SWAMPSCOTT (CBS) — Andrea Lincoff was returning to her Salem home after a substitute teaching assignment in late May.
As the retired kindergarten teacher drove her brand-new BMW convertible through Swampscott on Essex Street, she heard a dreaded noise.
“It was a very loud popping sound,” Lincoff recalled.
Lincoff had hit a pothole, which opened a gash on her front driver’s side tire.
“It’s scary,” she said. “And it’s definitely something you don’t want to have to deal with for the cost and inconvenience.”
After the accident, Lincoff and her husband, Nate, went back to the intersection to investigate.
“I couldn’t believe the amount of potholes and how deep they were,” he said.
So the couple filed a claim with the Town of Swampscott, hoping to have the $300 repair work covered.
But when a letter arrived from the town’s insurance provider a few weeks later, the claim had been denied.
“Our investigation reveals that our insured was not made aware of a pothole in this area until after your accident,” the letter stated.
Surprised by the decision, the Lincoffs decided to reach out to the WBZ I-Team, figuring they could not be the only drivers to navigate the frustrating claim process.
WBZ filed a public records request, asking for all online pothole reports submitted to “SeeClickFix” about the Essex Street location.
It turned out someone had complained several days prior to Lincoff’s accident, describing the stretch of roadway as “like a rumble strip” from all the potholes. The document also indicated the site had already been assigned for repair work.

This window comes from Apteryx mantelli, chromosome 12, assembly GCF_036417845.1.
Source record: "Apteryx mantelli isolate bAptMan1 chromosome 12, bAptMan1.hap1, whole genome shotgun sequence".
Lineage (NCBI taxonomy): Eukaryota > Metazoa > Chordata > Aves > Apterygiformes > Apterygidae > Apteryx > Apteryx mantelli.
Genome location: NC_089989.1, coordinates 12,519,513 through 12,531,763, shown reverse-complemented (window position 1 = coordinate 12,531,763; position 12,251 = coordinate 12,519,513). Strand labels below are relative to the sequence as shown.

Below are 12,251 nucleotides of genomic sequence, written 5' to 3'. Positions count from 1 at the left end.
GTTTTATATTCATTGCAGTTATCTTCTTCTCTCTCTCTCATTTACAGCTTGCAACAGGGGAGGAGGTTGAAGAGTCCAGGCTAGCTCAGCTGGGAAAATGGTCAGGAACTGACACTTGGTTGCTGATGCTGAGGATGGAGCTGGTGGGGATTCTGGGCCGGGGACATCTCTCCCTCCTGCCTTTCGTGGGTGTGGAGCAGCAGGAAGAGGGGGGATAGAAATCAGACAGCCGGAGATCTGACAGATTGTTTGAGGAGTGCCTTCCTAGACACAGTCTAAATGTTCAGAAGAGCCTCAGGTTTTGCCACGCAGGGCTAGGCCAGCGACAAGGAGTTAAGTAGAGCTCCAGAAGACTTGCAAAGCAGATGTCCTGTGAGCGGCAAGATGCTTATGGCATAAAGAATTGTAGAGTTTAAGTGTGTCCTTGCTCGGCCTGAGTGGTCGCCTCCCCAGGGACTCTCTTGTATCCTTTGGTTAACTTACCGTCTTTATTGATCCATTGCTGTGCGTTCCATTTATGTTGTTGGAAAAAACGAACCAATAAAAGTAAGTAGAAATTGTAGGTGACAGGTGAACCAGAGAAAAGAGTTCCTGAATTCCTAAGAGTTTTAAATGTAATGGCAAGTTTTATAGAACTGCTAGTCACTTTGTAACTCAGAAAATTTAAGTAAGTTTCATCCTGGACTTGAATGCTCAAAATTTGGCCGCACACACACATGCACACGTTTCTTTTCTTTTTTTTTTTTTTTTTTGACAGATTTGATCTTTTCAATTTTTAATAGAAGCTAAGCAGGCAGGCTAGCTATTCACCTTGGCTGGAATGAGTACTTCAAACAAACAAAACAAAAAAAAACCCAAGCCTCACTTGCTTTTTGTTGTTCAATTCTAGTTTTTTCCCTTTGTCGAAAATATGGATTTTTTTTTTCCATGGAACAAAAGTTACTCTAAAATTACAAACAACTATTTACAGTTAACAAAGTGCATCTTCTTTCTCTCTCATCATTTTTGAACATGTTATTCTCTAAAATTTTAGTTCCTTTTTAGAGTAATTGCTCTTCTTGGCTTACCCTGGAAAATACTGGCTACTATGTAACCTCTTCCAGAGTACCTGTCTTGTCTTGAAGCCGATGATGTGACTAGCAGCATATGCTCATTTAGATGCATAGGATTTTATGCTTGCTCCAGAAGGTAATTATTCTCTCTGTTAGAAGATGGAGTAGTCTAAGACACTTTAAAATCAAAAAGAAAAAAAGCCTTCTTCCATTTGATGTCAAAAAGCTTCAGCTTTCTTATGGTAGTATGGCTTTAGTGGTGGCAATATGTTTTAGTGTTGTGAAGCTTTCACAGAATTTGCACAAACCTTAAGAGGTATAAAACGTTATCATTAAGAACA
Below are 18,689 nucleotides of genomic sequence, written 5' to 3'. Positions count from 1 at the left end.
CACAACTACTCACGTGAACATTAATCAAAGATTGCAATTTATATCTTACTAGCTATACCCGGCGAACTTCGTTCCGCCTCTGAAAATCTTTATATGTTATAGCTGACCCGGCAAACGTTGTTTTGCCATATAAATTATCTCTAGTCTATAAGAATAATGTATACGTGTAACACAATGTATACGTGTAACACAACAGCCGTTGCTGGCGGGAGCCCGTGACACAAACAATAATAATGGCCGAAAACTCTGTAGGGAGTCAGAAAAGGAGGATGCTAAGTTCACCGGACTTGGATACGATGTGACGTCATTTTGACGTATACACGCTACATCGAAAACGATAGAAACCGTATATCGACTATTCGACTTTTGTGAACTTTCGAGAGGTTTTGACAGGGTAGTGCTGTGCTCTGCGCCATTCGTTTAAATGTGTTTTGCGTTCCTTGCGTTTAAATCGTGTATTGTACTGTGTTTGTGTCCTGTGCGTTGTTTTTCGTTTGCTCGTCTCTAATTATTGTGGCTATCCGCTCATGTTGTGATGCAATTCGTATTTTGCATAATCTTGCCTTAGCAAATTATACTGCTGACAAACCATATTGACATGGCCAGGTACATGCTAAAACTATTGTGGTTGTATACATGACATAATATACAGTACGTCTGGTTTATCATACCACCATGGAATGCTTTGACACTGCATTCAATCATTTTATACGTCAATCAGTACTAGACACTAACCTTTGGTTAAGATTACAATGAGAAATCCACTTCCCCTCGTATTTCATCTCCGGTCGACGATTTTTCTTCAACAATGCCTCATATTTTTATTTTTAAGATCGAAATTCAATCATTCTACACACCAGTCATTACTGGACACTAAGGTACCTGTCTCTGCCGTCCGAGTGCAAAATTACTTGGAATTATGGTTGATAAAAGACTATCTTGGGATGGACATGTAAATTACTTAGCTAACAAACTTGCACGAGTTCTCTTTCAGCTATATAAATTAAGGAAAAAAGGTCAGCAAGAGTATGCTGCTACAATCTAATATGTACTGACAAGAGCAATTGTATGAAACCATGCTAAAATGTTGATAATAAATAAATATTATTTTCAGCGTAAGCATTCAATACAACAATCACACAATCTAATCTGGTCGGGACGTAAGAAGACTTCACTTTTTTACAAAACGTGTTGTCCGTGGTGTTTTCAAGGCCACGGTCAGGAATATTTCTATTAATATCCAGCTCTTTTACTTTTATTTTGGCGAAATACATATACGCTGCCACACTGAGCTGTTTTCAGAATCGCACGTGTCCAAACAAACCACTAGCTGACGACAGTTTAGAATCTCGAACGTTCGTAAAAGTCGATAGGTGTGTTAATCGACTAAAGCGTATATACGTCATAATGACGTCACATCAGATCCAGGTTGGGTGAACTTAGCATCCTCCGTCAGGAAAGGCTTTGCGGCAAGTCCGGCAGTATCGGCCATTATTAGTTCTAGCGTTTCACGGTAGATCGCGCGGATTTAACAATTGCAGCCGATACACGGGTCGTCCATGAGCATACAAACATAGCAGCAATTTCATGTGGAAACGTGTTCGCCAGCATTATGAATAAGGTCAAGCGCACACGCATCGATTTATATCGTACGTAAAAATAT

“Someone dropped the ball here,” said John Morrissey, an attorney with the Massachusetts Bar Association. “What’s troubling to me is I think the vast majority of consumers, if they’d received that response from an insurance company, would’ve walked away from an otherwise viable claim.”
Morrissey said the state’s street defect statute makes municipalities liable for up to $5,000 of property damage if they receive prior notice of a condition or have the reasonable opportunity to discover and repair the condition.
One important distinction: the law does not allow for property damage claims for defects on state roadways.
In the Lincoff’s case, the online pothole report served as notice to the Town of Swampscott.
“But for the fact that these consumers had the resources of the WBZ I-Team, they never would’ve realized that,” Morrissey said.
Town officials took the blame for the initial rejection. Gino Cresta, the director of public works, said the online system is still relatively new and staffers were not in the habit of providing the “SeeClickFix” reports to the insurance company.
“We learn from our mistakes,” Cresta said, adding the reports will now be included in future claims.
Andrea Lincoff’s vehicle has been fixed, the potholes are patched, and the $300 check has arrived in the mail.
“It felt like vindication,” said her husband, Nate. “I sum it up as a success because of the I-Team saving me a lot of aggravation.”
In light of what’s happening in Texas, the Lincoffs says their struggle seems relatively trivial. As a result, they are donating the settlement check to victims of Hurricane Harvey.
Ryan Kath can be reached at firstname.lastname@example.org. You can follow him on Twitter or connect on Facebook.